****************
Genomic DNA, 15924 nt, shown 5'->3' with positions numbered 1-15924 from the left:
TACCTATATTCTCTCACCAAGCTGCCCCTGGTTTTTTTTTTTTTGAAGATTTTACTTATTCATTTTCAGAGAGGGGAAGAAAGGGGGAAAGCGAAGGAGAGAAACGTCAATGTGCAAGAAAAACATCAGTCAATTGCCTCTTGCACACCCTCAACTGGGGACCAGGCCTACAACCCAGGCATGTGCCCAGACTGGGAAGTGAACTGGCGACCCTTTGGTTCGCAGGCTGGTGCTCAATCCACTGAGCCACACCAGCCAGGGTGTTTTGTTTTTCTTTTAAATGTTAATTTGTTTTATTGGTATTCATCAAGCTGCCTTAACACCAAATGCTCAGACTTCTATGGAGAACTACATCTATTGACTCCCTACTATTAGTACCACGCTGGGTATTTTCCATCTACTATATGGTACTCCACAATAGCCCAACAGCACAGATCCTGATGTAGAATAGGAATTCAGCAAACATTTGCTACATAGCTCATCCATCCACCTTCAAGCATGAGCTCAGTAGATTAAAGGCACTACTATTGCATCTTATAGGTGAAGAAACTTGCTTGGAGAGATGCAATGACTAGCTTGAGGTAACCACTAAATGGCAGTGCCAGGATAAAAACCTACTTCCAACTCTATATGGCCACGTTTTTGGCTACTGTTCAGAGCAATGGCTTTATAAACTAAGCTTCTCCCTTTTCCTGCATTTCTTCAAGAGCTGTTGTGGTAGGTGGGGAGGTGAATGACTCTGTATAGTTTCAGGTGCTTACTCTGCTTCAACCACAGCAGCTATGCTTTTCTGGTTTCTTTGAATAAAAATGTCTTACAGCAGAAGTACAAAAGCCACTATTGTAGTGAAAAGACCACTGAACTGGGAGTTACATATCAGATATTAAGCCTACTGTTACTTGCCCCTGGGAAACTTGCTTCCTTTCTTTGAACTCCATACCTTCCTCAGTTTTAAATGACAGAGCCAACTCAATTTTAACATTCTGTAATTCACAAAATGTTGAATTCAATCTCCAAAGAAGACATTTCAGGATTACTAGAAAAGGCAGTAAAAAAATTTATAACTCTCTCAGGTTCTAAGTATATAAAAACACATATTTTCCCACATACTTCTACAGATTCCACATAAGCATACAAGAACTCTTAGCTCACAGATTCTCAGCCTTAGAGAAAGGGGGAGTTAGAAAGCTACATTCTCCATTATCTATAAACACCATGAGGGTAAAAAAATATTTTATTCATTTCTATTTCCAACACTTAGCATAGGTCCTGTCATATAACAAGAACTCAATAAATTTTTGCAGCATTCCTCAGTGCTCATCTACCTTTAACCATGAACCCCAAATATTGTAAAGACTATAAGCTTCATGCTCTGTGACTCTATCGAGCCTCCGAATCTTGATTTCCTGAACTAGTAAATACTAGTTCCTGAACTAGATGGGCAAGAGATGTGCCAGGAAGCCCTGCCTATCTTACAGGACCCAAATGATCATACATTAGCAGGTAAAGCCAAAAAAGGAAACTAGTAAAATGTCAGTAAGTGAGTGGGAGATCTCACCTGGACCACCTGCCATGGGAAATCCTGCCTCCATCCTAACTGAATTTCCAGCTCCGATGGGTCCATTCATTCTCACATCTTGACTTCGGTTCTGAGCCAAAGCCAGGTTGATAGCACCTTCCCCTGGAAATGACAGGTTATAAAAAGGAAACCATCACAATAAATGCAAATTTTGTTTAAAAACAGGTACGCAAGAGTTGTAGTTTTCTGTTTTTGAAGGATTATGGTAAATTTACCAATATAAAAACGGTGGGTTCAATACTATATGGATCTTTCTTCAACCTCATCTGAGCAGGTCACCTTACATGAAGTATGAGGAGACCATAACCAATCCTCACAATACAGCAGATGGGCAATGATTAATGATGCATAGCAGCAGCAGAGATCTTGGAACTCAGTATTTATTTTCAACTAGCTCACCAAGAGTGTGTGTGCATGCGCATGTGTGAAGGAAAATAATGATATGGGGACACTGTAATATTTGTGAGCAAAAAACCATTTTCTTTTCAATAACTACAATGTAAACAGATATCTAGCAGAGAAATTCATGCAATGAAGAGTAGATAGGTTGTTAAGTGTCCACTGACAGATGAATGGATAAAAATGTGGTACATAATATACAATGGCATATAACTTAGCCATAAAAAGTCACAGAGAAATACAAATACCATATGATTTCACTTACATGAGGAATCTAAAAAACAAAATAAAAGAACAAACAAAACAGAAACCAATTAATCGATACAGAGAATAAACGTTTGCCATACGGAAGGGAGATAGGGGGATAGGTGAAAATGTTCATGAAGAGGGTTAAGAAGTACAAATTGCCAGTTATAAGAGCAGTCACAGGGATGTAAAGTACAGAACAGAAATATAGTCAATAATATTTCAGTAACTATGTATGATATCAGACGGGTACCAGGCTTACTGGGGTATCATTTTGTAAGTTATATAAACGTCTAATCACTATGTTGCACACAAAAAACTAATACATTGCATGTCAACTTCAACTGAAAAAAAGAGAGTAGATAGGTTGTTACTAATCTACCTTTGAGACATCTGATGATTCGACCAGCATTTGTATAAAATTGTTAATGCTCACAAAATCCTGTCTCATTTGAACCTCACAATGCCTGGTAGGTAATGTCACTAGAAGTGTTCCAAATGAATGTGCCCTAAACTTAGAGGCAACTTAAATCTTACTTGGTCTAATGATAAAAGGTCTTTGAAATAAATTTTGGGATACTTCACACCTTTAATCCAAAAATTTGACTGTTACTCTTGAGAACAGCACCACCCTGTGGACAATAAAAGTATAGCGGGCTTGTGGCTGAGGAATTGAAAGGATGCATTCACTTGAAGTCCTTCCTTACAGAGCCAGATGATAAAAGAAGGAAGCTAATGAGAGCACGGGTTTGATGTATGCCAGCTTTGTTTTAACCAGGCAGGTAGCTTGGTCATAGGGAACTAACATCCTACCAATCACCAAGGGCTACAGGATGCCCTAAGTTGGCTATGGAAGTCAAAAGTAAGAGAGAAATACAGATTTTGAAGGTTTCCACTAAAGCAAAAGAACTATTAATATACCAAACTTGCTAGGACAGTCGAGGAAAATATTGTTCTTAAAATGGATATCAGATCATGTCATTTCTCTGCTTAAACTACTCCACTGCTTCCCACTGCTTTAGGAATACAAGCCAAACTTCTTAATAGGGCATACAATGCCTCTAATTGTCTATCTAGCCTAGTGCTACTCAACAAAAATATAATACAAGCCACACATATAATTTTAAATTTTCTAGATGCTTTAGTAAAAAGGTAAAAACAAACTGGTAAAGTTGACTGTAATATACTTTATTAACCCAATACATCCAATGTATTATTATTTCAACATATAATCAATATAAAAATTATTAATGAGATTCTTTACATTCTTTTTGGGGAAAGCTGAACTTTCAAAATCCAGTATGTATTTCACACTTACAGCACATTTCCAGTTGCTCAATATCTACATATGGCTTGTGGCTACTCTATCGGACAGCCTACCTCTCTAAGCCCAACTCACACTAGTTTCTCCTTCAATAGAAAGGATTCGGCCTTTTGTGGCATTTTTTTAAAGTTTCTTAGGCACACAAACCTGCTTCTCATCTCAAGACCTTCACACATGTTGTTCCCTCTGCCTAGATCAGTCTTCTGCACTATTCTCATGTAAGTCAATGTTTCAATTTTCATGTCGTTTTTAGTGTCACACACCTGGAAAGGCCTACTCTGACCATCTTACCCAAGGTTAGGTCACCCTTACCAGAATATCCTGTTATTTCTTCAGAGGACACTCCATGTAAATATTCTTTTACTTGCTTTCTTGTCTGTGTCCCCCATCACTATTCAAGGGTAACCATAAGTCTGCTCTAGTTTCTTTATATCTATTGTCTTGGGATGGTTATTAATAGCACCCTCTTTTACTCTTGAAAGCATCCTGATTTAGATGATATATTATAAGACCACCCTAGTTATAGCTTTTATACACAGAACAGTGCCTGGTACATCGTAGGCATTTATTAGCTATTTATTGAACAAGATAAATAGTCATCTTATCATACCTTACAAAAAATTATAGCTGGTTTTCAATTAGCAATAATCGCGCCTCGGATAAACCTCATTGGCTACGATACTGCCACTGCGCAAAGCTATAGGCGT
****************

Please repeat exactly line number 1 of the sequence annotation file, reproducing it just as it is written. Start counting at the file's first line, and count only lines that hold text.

Genomic DNA, 15924 nt, shown 5'->3' with positions numbered 1-15924 from the left: